A blog entry from a friend of mine that would fit quit nicely in here:

countplusplus and AI


Another thought:
Early humans foraged for grains, nuts, roots and, if they were lucky, some tasty berries. We still go nuts when we watch chimps on TV use a stick to make ants-on-a-stick, a great example of what must have been early human haute-cuisine.

Now we spend top dollar to eat Crackin' Fibrous Chunks or Organic Recycled Cardboard Tofu Chips. Pretty much the same shit our ancestors wouldn't feed their pets.

I'm not advocating we eat McDonald's sugar-enriched pseudo-burgers five times a day (I don't care what Dr. Ronald McDonald, diet expert, says) but does eating healthy mean eating things that look and taste like industrial byproduct? I take great pleasure in eating. It is an intensely visceral experience for me. I like the taste of meat much like my ancestors enjoyed a haunch of slow-moving animal. I think chocolate is as much a wonder of life as a sunset or a really dirty limerick (and I don't mean the crappy, North American, not-even-close chocolate).

I think the Romans screwed us hard when they popularized and romanticized gorging and binging (as much as a culture that had "vomitoriums" can romanticize such things). Moderation, people. In all things, moderation.
The sound of shuffling feet will only become more commonplace as years go by. The atrophy of the human body is well underway.

From Segways to Supermarkets, our need for physical vessels is being eroded, slowly but surely. We already have athletes being paid millions of dollars to perform great sporting feats so we don't have to. We have TV and the internet to keep our minds amused as our bodies dwindle to input devices. Perhaps a future generation with have a remote/keyboard/mouse implant? Can we perhaps invent the neural shunt sci-fi has promised us? We're already way behind on the jet pack and moon bases.

We used to need to be able to hunt tigers and gather berries. Then some lazy bastard got on a horse and said, "Walking is for chumps." Then some clever but movement-hating proto-human said, "Check this out: irrigation." Next came the chariot, the palanquin, aquaducts and theatre. Before you know it, clocks start showing up and people begin efficiently using their time so as to maximize their "not doing squat" time.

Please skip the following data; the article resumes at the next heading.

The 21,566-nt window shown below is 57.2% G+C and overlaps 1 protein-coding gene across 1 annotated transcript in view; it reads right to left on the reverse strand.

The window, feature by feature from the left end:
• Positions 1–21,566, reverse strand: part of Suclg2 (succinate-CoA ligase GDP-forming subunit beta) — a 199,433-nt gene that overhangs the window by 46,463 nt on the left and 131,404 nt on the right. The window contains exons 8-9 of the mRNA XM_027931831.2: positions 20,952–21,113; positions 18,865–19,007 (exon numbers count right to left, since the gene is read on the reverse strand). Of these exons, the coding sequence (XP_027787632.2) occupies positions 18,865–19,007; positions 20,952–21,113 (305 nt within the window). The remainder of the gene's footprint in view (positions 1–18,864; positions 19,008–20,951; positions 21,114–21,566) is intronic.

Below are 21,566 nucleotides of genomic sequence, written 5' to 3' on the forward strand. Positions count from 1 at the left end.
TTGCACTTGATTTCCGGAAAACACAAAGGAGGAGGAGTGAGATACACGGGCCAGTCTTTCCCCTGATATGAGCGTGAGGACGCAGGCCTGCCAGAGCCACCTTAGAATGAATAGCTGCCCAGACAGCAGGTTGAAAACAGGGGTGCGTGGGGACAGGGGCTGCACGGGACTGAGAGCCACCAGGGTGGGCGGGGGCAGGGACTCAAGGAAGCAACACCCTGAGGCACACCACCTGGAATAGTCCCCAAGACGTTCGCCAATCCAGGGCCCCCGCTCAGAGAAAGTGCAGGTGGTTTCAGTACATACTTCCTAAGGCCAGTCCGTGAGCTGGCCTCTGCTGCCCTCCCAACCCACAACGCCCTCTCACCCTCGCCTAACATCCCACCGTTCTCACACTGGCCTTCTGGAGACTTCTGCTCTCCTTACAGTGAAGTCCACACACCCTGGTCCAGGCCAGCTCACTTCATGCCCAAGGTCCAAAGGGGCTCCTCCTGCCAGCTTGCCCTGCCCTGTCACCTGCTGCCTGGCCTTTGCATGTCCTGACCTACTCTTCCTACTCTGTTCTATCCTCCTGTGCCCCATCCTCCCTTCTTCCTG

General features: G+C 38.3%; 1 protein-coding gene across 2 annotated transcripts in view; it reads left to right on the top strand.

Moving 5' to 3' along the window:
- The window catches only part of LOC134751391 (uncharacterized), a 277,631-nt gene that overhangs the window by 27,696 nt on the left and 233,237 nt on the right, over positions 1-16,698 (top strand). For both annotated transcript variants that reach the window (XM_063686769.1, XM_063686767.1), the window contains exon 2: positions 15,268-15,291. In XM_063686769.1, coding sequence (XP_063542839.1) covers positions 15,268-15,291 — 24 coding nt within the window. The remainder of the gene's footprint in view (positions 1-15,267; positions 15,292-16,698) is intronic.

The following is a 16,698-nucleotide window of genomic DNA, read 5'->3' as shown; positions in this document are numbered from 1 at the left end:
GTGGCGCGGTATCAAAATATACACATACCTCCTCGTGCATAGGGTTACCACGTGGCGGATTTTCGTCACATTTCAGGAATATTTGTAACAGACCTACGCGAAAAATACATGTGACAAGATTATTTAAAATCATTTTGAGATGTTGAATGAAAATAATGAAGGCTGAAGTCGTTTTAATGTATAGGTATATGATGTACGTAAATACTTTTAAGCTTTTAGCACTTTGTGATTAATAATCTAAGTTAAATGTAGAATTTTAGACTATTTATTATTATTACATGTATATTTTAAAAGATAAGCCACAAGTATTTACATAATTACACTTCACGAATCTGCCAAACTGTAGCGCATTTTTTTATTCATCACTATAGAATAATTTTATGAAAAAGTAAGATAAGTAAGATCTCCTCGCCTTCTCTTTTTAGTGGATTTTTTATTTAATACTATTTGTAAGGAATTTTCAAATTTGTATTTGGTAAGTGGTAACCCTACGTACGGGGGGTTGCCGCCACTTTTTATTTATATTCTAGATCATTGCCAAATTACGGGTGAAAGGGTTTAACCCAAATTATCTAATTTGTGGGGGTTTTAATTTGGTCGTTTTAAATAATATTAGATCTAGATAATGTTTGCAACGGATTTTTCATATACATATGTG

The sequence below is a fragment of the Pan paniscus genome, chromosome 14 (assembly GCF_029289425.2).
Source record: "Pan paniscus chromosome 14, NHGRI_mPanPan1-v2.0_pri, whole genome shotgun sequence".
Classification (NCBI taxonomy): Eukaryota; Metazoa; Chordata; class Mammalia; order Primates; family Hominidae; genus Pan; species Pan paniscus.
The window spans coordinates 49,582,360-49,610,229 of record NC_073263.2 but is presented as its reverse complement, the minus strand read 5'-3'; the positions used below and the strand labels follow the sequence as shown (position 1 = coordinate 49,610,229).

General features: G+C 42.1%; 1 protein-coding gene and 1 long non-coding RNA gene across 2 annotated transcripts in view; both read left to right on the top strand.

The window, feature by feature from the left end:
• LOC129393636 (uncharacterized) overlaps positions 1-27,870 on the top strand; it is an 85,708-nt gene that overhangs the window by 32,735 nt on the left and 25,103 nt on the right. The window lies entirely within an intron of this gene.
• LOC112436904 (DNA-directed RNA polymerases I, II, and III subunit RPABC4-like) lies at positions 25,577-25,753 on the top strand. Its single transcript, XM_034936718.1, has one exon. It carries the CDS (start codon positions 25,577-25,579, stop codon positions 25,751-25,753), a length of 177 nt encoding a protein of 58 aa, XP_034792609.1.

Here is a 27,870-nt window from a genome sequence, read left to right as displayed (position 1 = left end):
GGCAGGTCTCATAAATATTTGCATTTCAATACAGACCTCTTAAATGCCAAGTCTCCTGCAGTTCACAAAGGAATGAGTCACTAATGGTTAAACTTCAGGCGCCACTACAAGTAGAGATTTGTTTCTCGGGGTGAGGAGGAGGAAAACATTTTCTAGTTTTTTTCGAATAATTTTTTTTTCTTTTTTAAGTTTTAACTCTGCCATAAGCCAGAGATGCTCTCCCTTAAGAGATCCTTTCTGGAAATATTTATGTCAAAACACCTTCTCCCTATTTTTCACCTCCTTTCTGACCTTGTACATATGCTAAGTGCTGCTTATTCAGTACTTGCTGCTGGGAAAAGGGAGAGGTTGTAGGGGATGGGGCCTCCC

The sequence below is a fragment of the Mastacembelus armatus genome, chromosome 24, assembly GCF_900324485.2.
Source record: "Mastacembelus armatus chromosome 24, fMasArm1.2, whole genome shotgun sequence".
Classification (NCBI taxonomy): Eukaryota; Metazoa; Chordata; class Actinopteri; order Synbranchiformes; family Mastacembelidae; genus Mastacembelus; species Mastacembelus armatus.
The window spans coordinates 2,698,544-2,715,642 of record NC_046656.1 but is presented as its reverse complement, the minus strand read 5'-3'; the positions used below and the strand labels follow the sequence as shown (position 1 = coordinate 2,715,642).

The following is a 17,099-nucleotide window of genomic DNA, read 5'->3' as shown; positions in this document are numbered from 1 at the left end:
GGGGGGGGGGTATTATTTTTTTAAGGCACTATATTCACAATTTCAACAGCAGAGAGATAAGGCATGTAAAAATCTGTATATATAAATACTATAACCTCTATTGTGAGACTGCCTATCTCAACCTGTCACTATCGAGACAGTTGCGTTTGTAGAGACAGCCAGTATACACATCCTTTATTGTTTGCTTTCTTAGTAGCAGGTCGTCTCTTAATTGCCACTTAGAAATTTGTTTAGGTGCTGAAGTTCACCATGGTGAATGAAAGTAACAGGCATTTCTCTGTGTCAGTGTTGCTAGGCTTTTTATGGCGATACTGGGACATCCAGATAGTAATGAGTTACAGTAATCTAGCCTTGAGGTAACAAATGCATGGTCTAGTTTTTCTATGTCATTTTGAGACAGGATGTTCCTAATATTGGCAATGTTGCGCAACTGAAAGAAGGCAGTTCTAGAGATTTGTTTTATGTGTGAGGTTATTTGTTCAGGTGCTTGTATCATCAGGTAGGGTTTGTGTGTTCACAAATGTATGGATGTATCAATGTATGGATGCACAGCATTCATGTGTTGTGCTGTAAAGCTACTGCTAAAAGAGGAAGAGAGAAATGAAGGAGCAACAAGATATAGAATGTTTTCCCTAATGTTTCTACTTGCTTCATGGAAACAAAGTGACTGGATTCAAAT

Nowadays we can't even be bothered with going to war. Why send 100,000 troops? Send 20 and arm them with a force multiplier of 50,000. We have cars, planes and boats. We have dinner-in-a-box (dinner-in-a-pill just doesn't have the same experience, but for some reason dinner-in-a-shake seems to be ok with a lot of people). We have enough drugs to make certain that our minds will go long before our bodies.

Why even bother? Just scoop out my non-motor-control neurons, slap it in some petri dish with nutri-gel, and hook up some electrodes. The red pill? Hell, we've been working on the blue pill for generations.


When I have kids, and I really do want kids despite the extreme difficulty, it seems I'll have to deal with Santa Claus. A lot people have strong feelings about telling kids about Santa and how great the memories are and how cool it is to believe in made-up things for kids. There is, however, another camp that really doesn't understand the need to lie to kids, the pain of disillusionment when they find out he doesn't exist, etc. etc.

I like the idea of Santa. It's a cute, harmless cultural tradition here in the Western, christian world (though I suppose he's not particularly religious a figure). At the same time, I am against feeding lies to a child. It's a tough line to walk. So far the best idea I've heard and one I plan on using is telling my kids:

"Listen, there is no Santa. Mommy and Daddy put the presents under the tree for Christmas. But at Christmastime everyone pretends there is a Santa."

Perhaps it'll be couched in more kid-friendly terms but that will be the gist of it. This shouldn't lead to my child ruining other kids' Chirstmas and me getting yelled at by other parents, in theory at least. And it shouldn't make my children social pariahs by being hardcore sceptics at the age of four. I don't really see the harm in actively pretending there is a Santa so long as the child understands that it's a fiction that people willingly participate in. After all, that is one of the more important concepts people learn as they grow up.